Four federal Democratic lawmakers will introduce legislation in the House on Friday that would hold websites and social media platforms liable for spreading misinformation and harmful content.
The focus of the bill is the use of algorithms that drive third-party content to people's feeds based on their personal information and browsing history.
The Justice Against Malicious Algorithms Act would end civil immunity for Facebook and other platforms that knowingly or recklessly use algorithms or other technology to recommend content that “materially contributes to physical or severe emotional injury."
If passed, the bill would allow people to sue in cases where someone acts on misinformation or damaging content placed in their feed through personalized algorithms — for example, taking their own life.
U.S. Rep. Frank Pallone (D-06), along with Reps. Mike Doyle (D-PA), Jan Schakowsky (D-IL), and Anna Eshoo (D-CA), are behind the bill, which would amend the section of the 1996 Communications Decency Act that shields social platforms from responsibility for problematic content posted by its users.
The legislation comes a week after Facebook whistleblower Frances Haugen testified before a Senate committee that Facebook's algorithms promote angry content to keep users engaged — and target children to ensure a lifetime of internet addiction.
The bill does not apply to search features or algorithms that don't use personalization, web-hosting or data-storage and transfer internet infrastructure, or online platforms with fewer than 5 million unique monthly visitors.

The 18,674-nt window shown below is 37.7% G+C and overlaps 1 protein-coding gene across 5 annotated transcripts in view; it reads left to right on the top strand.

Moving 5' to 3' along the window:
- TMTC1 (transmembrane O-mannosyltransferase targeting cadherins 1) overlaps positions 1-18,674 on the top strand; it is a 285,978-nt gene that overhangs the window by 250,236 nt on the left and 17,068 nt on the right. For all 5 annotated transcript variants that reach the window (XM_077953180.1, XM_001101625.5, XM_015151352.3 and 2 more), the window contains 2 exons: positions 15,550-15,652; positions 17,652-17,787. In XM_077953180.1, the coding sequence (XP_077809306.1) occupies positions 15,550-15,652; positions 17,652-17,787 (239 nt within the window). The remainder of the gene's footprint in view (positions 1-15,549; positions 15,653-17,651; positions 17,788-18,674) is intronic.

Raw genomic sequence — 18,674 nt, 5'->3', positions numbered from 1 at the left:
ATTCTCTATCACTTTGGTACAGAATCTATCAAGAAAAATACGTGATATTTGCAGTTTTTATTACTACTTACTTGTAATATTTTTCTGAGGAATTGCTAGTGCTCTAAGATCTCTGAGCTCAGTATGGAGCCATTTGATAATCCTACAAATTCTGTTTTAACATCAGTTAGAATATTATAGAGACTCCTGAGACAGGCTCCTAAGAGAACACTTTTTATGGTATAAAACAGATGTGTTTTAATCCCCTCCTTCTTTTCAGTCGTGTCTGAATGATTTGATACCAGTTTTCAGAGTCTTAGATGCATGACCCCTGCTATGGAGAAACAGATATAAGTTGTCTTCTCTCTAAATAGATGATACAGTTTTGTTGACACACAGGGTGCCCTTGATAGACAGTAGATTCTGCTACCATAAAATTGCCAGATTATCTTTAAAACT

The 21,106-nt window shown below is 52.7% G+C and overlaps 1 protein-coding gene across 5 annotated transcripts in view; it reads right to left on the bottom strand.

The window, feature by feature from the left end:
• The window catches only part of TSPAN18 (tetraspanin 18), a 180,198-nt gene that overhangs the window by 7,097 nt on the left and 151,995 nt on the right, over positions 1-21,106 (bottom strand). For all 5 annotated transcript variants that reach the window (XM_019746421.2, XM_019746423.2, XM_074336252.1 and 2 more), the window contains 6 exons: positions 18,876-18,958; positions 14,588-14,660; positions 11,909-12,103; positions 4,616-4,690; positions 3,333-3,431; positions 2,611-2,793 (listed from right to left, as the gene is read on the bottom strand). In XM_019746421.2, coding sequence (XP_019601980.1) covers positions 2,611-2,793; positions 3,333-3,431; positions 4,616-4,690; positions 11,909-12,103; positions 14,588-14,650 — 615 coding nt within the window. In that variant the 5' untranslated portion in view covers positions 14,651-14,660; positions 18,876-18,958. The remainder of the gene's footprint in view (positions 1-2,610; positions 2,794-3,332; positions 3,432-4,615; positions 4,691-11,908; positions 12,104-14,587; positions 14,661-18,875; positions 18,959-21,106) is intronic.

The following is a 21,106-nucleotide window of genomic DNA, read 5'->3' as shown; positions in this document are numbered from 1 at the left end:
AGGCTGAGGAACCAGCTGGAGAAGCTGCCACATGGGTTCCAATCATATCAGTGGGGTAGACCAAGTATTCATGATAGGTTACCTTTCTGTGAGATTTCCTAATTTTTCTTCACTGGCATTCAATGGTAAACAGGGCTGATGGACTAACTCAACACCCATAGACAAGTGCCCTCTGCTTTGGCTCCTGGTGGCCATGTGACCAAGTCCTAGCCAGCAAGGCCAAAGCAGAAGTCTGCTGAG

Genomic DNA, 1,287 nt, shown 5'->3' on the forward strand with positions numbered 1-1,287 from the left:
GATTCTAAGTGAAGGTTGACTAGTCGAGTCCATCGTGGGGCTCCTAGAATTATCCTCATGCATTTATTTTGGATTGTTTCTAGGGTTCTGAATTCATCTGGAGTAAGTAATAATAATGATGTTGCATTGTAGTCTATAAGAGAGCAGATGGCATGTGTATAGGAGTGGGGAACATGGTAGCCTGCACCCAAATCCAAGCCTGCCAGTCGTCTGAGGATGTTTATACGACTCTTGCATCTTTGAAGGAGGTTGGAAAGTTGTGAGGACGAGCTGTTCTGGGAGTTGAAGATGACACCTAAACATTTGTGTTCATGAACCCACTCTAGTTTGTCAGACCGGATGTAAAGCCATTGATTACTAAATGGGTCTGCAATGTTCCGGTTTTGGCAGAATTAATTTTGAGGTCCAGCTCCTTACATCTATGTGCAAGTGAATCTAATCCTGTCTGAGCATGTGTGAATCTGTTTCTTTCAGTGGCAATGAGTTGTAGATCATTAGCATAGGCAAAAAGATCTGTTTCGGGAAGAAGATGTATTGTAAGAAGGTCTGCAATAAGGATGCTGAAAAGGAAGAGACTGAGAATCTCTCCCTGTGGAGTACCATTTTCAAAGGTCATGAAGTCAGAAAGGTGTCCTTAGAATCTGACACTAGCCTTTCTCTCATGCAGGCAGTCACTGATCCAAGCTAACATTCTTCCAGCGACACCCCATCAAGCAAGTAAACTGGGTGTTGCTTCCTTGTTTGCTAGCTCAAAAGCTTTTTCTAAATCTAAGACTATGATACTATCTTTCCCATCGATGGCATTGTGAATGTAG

“Social media platforms like Facebook continue to actively amplify content that endangers our families, promotes conspiracy theories, and incites extremism to generate more clicks and ad dollars. These platforms are not passive bystanders — they are knowingly choosing profits over people, and our country is paying the price," Pallone said in a statement. “The time for self-regulation is over, and this bill holds them accountable. Designing personalized algorithms that promote extremism, disinformation, and harmful content is a conscious choice, and platforms should have to answer for it."
Some critics have raised First Amendment concerns about the plan. A New Jersey-based cybersecurity expert isn't a fan, calling it censorship.
“I don't believe censoring individuals through legislation on the organizations that provide a vehicle for a person's voice will be effective," said Milan Baria, CEO of Blueclone Networks. “Rather lawmakers should focus on mandating disclosure of any algorithms that promote content so that the end user is fully aware this is happening. For example, if a platform decides to personalize content, there should be a disclaimer near that content which specifies why that content was shown."
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